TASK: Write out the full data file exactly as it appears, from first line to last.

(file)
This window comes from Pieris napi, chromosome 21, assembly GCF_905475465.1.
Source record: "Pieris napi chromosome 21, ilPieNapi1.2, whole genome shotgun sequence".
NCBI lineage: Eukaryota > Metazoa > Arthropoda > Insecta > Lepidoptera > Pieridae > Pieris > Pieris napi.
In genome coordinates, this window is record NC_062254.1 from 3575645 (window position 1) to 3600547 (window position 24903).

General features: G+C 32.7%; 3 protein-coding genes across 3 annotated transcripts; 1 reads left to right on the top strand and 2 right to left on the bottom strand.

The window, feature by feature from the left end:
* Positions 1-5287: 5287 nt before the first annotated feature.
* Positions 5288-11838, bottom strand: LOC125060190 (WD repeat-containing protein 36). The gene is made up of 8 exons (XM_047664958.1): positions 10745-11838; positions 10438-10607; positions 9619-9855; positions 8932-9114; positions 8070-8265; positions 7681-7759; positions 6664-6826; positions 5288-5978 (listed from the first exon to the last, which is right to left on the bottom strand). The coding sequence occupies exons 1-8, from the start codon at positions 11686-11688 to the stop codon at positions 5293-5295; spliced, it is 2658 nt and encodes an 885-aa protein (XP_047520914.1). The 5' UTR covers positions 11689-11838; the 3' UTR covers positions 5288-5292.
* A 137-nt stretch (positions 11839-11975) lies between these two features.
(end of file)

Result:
This window comes from Pieris napi, chromosome 21, assembly GCF_905475465.1.
Source record: "Pieris napi chromosome 21, ilPieNapi1.2, whole genome shotgun sequence".
NCBI lineage: Eukaryota > Metazoa > Arthropoda > Insecta > Lepidoptera > Pieridae > Pieris > Pieris napi.
In genome coordinates, this window is record NC_062254.1 from 3575645 (window position 1) to 3600547 (window position 24903).

General features: G+C 32.7%; 3 protein-coding genes across 3 annotated transcripts; 1 reads left to right on the top strand and 2 right to left on the bottom strand.

The window, feature by feature from the left end:
* Positions 1-5287: 5287 nt before the first annotated feature.
* Positions 5288-11838, bottom strand: LOC125060190 (WD repeat-containing protein 36). The gene is made up of 8 exons (XM_047664958.1): positions 10745-11838; positions 10438-10607; positions 9619-9855; positions 8932-9114; positions 8070-8265; positions 7681-7759; positions 6664-6826; positions 5288-5978 (listed from the first exon to the last, which is right to left on the bottom strand). The coding sequence occupies exons 1-8, from the start codon at positions 11686-11688 to the stop codon at positions 5293-5295; spliced, it is 2658 nt and encodes an 885-aa protein (XP_047520914.1). The 5' UTR covers positions 11689-11838; the 3' UTR covers positions 5288-5292.
* A 137-nt stretch (positions 11839-11975) lies between these two features.